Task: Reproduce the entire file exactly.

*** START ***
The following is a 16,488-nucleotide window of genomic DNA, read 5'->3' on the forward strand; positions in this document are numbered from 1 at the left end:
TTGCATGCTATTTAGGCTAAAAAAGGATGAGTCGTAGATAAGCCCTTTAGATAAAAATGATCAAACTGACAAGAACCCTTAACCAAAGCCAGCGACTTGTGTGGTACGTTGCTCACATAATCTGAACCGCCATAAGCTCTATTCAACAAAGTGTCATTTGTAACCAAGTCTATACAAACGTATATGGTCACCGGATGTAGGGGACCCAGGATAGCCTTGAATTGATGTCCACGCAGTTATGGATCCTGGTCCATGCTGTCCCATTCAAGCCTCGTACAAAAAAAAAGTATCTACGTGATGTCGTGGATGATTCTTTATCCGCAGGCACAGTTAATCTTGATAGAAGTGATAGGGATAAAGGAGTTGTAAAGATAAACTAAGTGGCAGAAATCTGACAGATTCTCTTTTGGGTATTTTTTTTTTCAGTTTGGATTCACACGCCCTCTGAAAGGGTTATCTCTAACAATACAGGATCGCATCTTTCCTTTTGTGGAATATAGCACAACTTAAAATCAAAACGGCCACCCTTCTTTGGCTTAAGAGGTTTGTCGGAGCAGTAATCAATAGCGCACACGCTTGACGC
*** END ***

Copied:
The following is a 16,488-nucleotide window of genomic DNA, read 5'->3' on the forward strand; positions in this document are numbered from 1 at the left end:
TTGCATGCTATTTAGGCTAAAAAAGGATGAGTCGTAGATAAGCCCTTTAGATAAAAATGATCAAACTGACAAGAACCCTTAACCAAAGCCAGCGACTTGTGTGGTACGTTGCTCACATAATCTGAACCGCCATAAGCTCTATTCAACAAAGTGTCATTTGTAACCAAGTCTATACAAACGTATATGGTCACCGGATGTAGGGGACCCAGGATAGCCTTGAATTGATGTCCACGCAGTTATGGATCCTGGTCCATGCTGTCCCATTCAAGCCTCGTACAAAAAAAAAGTATCTACGTGATGTCGTGGATGATTCTTTATCCGCAGGCACAGTTAATCTTGATAGAAGTGATAGGGATAAAGGAGTTGTAAAGATAAACTAAGTGGCAGAAATCTGACAGATTCTCTTTTGGGTATTTTTTTTTTCAGTTTGGATTCACACGCCCTCTGAAAGGGTTATCTCTAACAATACAGGATCGCATCTTTCCTTTTGTGGAATATAGCACAACTTAAAATCAAAACGGCCACCCTTCTTTGGCTTAAGAGGTTTGTCGGAGCAGTAATCAATAGCGCACACGCTTGACGC